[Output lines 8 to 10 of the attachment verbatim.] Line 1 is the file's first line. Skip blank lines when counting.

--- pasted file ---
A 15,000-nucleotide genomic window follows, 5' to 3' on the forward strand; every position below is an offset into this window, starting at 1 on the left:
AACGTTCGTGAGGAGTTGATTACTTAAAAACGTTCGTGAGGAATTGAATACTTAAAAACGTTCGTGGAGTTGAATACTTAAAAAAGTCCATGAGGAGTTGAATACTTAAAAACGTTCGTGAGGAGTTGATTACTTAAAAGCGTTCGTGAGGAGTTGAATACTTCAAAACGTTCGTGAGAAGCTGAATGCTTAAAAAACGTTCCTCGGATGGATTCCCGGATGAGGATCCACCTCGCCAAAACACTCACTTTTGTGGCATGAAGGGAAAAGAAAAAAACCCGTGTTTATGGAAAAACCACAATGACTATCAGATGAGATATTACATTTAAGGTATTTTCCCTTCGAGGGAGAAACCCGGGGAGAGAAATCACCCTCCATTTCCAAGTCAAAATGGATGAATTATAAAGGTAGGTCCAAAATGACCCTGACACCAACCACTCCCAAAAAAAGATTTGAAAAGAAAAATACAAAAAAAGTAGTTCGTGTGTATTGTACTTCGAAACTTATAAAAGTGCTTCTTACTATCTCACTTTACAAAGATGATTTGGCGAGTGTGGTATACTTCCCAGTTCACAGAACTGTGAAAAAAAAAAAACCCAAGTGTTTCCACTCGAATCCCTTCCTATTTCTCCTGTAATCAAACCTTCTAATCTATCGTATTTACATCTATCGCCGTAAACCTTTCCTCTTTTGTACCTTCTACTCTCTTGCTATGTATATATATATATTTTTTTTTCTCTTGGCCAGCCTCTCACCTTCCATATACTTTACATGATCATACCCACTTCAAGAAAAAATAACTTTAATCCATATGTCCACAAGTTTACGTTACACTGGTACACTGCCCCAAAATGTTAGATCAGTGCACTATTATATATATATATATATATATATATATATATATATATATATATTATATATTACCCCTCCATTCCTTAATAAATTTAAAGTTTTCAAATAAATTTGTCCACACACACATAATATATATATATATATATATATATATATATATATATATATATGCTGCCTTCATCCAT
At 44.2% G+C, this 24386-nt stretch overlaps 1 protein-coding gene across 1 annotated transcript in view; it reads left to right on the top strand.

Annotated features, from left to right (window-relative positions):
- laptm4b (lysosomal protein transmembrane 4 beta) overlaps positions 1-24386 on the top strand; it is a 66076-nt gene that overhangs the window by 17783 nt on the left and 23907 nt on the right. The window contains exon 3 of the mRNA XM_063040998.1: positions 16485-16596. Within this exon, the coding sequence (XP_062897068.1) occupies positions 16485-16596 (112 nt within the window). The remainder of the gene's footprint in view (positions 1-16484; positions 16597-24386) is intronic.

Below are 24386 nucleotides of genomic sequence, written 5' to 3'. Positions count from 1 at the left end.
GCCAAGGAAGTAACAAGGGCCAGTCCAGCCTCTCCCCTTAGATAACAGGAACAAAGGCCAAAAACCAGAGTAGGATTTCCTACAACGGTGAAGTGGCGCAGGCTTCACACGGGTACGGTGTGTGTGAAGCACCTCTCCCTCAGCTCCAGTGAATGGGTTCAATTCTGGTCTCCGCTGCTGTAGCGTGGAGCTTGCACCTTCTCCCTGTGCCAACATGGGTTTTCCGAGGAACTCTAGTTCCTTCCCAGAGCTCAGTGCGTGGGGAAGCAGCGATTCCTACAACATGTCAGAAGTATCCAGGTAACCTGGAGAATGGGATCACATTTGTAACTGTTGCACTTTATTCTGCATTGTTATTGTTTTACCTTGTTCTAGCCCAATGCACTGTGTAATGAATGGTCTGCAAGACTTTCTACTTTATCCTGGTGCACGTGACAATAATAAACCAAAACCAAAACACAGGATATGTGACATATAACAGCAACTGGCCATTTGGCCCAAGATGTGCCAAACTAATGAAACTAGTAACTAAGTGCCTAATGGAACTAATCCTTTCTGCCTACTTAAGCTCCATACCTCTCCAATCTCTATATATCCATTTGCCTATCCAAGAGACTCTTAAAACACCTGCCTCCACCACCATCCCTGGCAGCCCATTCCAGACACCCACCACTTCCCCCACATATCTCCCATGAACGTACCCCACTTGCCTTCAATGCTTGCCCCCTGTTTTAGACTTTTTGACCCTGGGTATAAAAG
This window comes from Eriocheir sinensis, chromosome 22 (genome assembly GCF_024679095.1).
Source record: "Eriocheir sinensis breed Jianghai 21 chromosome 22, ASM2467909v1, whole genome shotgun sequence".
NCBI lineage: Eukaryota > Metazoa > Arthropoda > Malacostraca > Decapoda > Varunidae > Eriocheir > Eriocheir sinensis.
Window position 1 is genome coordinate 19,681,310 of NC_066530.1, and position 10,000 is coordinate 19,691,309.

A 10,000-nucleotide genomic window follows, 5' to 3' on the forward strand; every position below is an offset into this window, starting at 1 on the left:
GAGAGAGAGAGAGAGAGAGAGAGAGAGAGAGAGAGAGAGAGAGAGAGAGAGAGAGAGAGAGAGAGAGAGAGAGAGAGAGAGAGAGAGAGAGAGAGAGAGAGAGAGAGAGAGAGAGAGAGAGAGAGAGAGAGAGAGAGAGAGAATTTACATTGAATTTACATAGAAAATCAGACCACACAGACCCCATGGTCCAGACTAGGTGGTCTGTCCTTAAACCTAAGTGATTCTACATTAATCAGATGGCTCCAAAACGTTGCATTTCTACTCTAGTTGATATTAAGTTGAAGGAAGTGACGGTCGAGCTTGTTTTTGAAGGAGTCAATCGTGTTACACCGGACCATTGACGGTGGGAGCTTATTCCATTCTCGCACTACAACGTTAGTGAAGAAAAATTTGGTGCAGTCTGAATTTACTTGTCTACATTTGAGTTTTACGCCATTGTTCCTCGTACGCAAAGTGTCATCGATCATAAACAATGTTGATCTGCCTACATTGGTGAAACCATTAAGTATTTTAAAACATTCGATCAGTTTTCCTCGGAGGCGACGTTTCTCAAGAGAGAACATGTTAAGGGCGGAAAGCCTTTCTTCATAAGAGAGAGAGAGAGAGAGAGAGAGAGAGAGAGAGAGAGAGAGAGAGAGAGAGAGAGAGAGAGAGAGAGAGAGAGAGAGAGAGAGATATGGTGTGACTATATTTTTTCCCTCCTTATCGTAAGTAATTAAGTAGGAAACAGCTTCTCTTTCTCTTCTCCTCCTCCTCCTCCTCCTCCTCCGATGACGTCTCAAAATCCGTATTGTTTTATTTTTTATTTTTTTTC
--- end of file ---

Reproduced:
This window comes from Eriocheir sinensis, chromosome 22 (genome assembly GCF_024679095.1).
Source record: "Eriocheir sinensis breed Jianghai 21 chromosome 22, ASM2467909v1, whole genome shotgun sequence".
NCBI lineage: Eukaryota > Metazoa > Arthropoda > Malacostraca > Decapoda > Varunidae > Eriocheir > Eriocheir sinensis.